From a post at Electroplankton about high convergence functionality in Japanese mobile phones.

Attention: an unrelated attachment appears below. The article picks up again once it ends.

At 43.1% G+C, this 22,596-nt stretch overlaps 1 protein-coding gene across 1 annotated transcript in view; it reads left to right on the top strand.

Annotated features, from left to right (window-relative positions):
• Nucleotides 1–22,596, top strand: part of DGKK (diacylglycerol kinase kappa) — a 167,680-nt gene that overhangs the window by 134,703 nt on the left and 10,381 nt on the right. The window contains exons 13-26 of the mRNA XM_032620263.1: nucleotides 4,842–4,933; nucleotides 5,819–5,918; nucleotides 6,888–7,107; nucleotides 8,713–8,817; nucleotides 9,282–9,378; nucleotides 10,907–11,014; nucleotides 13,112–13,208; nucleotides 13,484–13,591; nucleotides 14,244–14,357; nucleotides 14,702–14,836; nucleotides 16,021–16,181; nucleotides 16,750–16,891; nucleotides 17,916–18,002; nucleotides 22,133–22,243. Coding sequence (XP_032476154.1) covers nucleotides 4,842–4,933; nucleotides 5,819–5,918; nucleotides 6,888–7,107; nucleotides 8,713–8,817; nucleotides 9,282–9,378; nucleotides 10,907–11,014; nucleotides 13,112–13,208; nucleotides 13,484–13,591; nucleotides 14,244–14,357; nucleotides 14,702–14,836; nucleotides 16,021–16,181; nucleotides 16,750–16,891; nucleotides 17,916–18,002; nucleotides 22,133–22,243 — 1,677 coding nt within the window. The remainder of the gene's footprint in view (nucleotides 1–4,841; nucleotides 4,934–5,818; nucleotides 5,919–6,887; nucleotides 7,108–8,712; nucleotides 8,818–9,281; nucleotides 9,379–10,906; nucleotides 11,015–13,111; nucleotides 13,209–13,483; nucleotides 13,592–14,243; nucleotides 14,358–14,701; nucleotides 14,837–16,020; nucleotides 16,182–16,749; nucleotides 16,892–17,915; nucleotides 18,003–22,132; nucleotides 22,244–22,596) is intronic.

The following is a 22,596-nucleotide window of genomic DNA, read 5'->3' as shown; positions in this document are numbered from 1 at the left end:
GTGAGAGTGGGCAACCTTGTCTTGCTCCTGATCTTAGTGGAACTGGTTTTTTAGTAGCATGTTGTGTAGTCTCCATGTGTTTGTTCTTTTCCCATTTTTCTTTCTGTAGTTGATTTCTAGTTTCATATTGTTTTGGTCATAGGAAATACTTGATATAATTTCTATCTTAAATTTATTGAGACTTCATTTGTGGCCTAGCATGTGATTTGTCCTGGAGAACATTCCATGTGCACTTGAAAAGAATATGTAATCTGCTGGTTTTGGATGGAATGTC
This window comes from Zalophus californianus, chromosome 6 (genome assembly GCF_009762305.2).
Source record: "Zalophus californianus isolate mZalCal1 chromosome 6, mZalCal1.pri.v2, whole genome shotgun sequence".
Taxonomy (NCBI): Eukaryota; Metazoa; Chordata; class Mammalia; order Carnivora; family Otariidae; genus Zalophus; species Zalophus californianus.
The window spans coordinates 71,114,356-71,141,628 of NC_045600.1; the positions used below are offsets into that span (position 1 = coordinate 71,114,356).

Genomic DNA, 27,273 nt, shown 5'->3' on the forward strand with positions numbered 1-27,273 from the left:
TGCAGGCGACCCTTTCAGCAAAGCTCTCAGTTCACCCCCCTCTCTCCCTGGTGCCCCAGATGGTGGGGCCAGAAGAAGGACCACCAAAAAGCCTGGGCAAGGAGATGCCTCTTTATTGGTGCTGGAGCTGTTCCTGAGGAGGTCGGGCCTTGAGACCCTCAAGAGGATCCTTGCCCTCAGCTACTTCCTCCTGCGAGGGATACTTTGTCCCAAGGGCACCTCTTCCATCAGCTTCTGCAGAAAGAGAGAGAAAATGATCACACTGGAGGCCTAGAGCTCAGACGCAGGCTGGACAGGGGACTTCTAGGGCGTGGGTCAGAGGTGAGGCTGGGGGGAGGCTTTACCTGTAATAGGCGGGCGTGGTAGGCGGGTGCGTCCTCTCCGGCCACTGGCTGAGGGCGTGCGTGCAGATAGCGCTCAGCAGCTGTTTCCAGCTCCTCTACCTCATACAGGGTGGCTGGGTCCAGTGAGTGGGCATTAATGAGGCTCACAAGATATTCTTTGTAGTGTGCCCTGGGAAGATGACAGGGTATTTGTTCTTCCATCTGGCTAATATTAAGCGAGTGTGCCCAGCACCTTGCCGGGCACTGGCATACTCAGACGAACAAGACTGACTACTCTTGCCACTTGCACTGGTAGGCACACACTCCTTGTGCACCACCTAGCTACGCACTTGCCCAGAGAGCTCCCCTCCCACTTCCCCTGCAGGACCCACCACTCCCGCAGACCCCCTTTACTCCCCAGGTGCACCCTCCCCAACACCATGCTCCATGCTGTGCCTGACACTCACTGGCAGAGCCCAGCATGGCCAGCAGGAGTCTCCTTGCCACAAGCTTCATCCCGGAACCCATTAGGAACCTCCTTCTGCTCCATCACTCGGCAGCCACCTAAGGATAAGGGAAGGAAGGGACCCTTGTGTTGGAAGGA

Claude is a 27 y.o. Japanese male… (His) typical day starts with him checking his email on his phone. He gets all his daily tasks and calendaring events this way. He then syncs it with his computer. He pays for the subway by placing the phone on a kiosk granting him access past the gates. The commute is spent watching TV on his phone by rotating the screen. A small antenna extends up and catches the wireless digital TV signals (something we will never have here in America). About 45 minutes later, he’s in Tokyo and heads to a vending machine to buy fresh fruit and water. He places the phone up against a pad. The vending machine reads his bank information which is tied into his phone. He then places his thumb on the phone’s tiny thumbprint reader to verify his identity. As he makes his way to the office, he waves the phone near the door handle to unlock it. During a 10 minute break, he’s flips thru a magazine and sees something he wants to buy. The item has a tiny stamp size barcode pictogram next to it. He scans the pictogram with his phone. A receipt and shipping confirmation hits his email minutes later. As the day ends, he syncs with his work computer and goes grocery shopping paying for items with his phone. Before heading home, he heads to a bar his friend has invited him too. He uses the phone to give him step-by-step directions. The day is finally over and his phone’s battery is nearing the end of its life. He plugs it in and goes about the rest of the evening relaxing before bed.